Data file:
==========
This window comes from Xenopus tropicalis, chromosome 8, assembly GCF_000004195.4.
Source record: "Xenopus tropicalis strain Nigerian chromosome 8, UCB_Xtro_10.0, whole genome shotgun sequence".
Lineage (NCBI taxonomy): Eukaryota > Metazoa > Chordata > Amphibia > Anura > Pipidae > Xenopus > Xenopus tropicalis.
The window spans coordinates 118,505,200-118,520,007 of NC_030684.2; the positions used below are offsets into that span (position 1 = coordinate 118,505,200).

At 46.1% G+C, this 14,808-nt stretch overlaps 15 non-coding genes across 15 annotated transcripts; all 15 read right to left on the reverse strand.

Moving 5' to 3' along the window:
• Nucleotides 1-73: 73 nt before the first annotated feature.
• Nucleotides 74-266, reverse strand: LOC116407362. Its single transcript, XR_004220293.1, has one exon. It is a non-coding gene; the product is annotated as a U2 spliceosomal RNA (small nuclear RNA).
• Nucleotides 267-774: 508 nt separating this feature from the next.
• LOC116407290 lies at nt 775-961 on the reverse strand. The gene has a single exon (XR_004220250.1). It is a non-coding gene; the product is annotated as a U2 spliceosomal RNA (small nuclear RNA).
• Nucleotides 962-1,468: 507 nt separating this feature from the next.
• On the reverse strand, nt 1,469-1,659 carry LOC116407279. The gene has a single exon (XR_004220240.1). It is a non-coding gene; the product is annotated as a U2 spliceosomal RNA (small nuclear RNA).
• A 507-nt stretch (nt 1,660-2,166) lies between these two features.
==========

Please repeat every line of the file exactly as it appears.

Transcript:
This window comes from Xenopus tropicalis, chromosome 8, assembly GCF_000004195.4.
Source record: "Xenopus tropicalis strain Nigerian chromosome 8, UCB_Xtro_10.0, whole genome shotgun sequence".
Lineage (NCBI taxonomy): Eukaryota > Metazoa > Chordata > Amphibia > Anura > Pipidae > Xenopus > Xenopus tropicalis.
The window spans coordinates 118,505,200-118,520,007 of NC_030684.2; the positions used below are offsets into that span (position 1 = coordinate 118,505,200).

At 46.1% G+C, this 14,808-nt stretch overlaps 15 non-coding genes across 15 annotated transcripts; all 15 read right to left on the reverse strand.

Moving 5' to 3' along the window:
• Nucleotides 1-73: 73 nt before the first annotated feature.
• Nucleotides 74-266, reverse strand: LOC116407362. Its single transcript, XR_004220293.1, has one exon. It is a non-coding gene; the product is annotated as a U2 spliceosomal RNA (small nuclear RNA).
• Nucleotides 267-774: 508 nt separating this feature from the next.
• LOC116407290 lies at nt 775-961 on the reverse strand. The gene has a single exon (XR_004220250.1). It is a non-coding gene; the product is annotated as a U2 spliceosomal RNA (small nuclear RNA).
• Nucleotides 962-1,468: 507 nt separating this feature from the next.
• On the reverse strand, nt 1,469-1,659 carry LOC116407279. The gene has a single exon (XR_004220240.1). It is a non-coding gene; the product is annotated as a U2 spliceosomal RNA (small nuclear RNA).
• A 507-nt stretch (nt 1,660-2,166) lies between these two features.